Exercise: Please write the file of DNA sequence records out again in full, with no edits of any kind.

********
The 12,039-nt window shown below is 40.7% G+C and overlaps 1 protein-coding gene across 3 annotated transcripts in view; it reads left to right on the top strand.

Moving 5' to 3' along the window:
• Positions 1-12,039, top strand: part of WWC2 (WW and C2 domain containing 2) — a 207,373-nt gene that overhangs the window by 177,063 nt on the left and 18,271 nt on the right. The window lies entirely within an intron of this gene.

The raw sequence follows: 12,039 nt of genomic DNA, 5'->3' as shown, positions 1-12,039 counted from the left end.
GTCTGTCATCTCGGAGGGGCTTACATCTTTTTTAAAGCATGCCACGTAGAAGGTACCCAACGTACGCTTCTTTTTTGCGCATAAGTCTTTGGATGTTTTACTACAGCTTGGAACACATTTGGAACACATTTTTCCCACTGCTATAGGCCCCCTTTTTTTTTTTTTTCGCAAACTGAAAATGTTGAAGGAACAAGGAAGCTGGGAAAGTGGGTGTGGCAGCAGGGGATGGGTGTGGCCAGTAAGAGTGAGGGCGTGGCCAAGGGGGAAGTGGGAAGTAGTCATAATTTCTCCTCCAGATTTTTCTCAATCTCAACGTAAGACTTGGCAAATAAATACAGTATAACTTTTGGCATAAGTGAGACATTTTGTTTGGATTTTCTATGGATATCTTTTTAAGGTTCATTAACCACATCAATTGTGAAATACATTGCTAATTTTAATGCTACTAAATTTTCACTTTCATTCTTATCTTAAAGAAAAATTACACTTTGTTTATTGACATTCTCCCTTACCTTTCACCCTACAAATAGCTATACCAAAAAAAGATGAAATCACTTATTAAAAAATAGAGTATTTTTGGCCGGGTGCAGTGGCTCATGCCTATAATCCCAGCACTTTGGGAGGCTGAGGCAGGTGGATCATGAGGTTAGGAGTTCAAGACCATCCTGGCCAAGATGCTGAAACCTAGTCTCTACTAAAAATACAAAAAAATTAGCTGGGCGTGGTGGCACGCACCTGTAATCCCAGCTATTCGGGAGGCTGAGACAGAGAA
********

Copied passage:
The 12,039-nt window shown below is 40.7% G+C and overlaps 1 protein-coding gene across 3 annotated transcripts in view; it reads left to right on the top strand.

Moving 5' to 3' along the window:
• Positions 1-12,039, top strand: part of WWC2 (WW and C2 domain containing 2) — a 207,373-nt gene that overhangs the window by 177,063 nt on the left and 18,271 nt on the right. The window lies entirely within an intron of this gene.

The raw sequence follows: 12,039 nt of genomic DNA, 5'->3' as shown, positions 1-12,039 counted from the left end.
GTCTGTCATCTCGGAGGGGCTTACATCTTTTTTAAAGCATGCCACGTAGAAGGTACCCAACGTACGCTTCTTTTTTGCGCATAAGTCTTTGGATGTTTTACTACAGCTTGGAACACATTTGGAACACATTTTTCCCACTGCTATAGGCCCCCTTTTTTTTTTTTTTCGCAAACTGAAAATGTTGAAGGAACAAGGAAGCTGGGAAAGTGGGTGTGGCAGCAGGGGATGGGTGTGGCCAGTAAGAGTGAGGGCGTGGCCAAGGGGGAAGTGGGAAGTAGTCATAATTTCTCCTCCAGATTTTTCTCAATCTCAACGTAAGACTTGGCAAATAAATACAGTATAACTTTTGGCATAAGTGAGACATTTTGTTTGGATTTTCTATGGATATCTTTTTAAGGTTCATTAACCACATCAATTGTGAAATACATTGCTAATTTTAATGCTACTAAATTTTCACTTTCATTCTTATCTTAAAGAAAAATTACACTTTGTTTATTGACATTCTCCCTTACCTTTCACCCTACAAATAGCTATACCAAAAAAAGATGAAATCACTTATTAAAAAATAGAGTATTTTTGGCCGGGTGCAGTGGCTCATGCCTATAATCCCAGCACTTTGGGAGGCTGAGGCAGGTGGATCATGAGGTTAGGAGTTCAAGACCATCCTGGCCAAGATGCTGAAACCTAGTCTCTACTAAAAATACAAAAAAATTAGCTGGGCGTGGTGGCACGCACCTGTAATCCCAGCTATTCGGGAGGCTGAGACAGAGAA